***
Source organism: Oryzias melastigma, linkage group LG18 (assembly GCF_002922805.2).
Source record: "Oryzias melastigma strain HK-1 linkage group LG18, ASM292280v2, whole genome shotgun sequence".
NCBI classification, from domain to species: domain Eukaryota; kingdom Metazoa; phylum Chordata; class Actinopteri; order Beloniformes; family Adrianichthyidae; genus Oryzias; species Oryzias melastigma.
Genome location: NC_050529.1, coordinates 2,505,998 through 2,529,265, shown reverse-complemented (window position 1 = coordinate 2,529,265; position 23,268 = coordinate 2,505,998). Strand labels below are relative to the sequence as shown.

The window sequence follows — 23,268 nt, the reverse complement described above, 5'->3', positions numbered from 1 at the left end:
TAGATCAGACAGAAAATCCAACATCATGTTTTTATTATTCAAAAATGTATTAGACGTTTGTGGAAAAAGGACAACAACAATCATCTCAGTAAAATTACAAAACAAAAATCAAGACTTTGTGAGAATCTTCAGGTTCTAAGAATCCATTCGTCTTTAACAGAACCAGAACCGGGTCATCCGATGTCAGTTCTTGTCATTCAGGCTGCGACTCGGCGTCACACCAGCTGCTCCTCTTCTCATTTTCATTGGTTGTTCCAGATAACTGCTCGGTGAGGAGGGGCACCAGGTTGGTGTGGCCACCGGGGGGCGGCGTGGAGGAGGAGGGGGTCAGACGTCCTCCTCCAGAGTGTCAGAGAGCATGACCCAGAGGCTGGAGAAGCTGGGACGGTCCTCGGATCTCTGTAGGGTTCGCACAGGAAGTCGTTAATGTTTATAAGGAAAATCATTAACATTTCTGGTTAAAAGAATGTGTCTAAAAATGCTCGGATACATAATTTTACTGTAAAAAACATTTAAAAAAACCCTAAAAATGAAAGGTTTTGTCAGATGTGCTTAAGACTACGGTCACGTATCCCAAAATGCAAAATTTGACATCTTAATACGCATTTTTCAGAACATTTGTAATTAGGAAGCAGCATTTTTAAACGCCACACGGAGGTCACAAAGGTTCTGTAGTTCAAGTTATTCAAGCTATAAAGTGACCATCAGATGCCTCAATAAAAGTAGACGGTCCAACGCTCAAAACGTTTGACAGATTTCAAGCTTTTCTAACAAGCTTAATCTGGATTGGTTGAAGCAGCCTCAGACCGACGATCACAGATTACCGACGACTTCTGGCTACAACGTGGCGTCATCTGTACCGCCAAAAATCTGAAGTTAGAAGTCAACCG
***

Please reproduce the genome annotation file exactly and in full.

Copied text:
Source organism: Oryzias melastigma, linkage group LG18 (assembly GCF_002922805.2).
Source record: "Oryzias melastigma strain HK-1 linkage group LG18, ASM292280v2, whole genome shotgun sequence".
NCBI classification, from domain to species: domain Eukaryota; kingdom Metazoa; phylum Chordata; class Actinopteri; order Beloniformes; family Adrianichthyidae; genus Oryzias; species Oryzias melastigma.
Genome location: NC_050529.1, coordinates 2,505,998 through 2,529,265, shown reverse-complemented (window position 1 = coordinate 2,529,265; position 23,268 = coordinate 2,505,998). Strand labels below are relative to the sequence as shown.

The window sequence follows — 23,268 nt, the reverse complement described above, 5'->3', positions numbered from 1 at the left end:
TAGATCAGACAGAAAATCCAACATCATGTTTTTATTATTCAAAAATGTATTAGACGTTTGTGGAAAAAGGACAACAACAATCATCTCAGTAAAATTACAAAACAAAAATCAAGACTTTGTGAGAATCTTCAGGTTCTAAGAATCCATTCGTCTTTAACAGAACCAGAACCGGGTCATCCGATGTCAGTTCTTGTCATTCAGGCTGCGACTCGGCGTCACACCAGCTGCTCCTCTTCTCATTTTCATTGGTTGTTCCAGATAACTGCTCGGTGAGGAGGGGCACCAGGTTGGTGTGGCCACCGGGGGGCGGCGTGGAGGAGGAGGGGGTCAGACGTCCTCCTCCAGAGTGTCAGAGAGCATGACCCAGAGGCTGGAGAAGCTGGGACGGTCCTCGGATCTCTGTAGGGTTCGCACAGGAAGTCGTTAATGTTTATAAGGAAAATCATTAACATTTCTGGTTAAAAGAATGTGTCTAAAAATGCTCGGATACATAATTTTACTGTAAAAAACATTTAAAAAAACCCTAAAAATGAAAGGTTTTGTCAGATGTGCTTAAGACTACGGTCACGTATCCCAAAATGCAAAATTTGACATCTTAATACGCATTTTTCAGAACATTTGTAATTAGGAAGCAGCATTTTTAAACGCCACACGGAGGTCACAAAGGTTCTGTAGTTCAAGTTATTCAAGCTATAAAGTGACCATCAGATGCCTCAATAAAAGTAGACGGTCCAACGCTCAAAACGTTTGACAGATTTCAAGCTTTTCTAACAAGCTTAATCTGGATTGGTTGAAGCAGCCTCAGACCGACGATCACAGATTACCGACGACTTCTGGCTACAACGTGGCGTCATCTGTACCGCCAAAAATCTGAAGTTAGAAGTCAACCG